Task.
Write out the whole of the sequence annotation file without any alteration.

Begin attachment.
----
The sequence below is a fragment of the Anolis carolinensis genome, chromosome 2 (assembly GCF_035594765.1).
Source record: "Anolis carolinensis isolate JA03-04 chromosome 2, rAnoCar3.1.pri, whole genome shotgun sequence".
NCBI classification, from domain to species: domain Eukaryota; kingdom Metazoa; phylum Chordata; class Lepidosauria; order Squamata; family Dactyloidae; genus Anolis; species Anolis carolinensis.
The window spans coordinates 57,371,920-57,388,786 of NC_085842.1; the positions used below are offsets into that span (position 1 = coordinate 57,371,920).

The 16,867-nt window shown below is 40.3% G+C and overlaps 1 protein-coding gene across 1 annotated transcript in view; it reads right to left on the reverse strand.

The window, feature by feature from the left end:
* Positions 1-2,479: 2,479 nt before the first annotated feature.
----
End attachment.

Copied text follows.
The sequence below is a fragment of the Anolis carolinensis genome, chromosome 2 (assembly GCF_035594765.1).
Source record: "Anolis carolinensis isolate JA03-04 chromosome 2, rAnoCar3.1.pri, whole genome shotgun sequence".
NCBI classification, from domain to species: domain Eukaryota; kingdom Metazoa; phylum Chordata; class Lepidosauria; order Squamata; family Dactyloidae; genus Anolis; species Anolis carolinensis.
The window spans coordinates 57,371,920-57,388,786 of NC_085842.1; the positions used below are offsets into that span (position 1 = coordinate 57,371,920).

The 16,867-nt window shown below is 40.3% G+C and overlaps 1 protein-coding gene across 1 annotated transcript in view; it reads right to left on the reverse strand.

The window, feature by feature from the left end:
* Positions 1-2,479: 2,479 nt before the first annotated feature.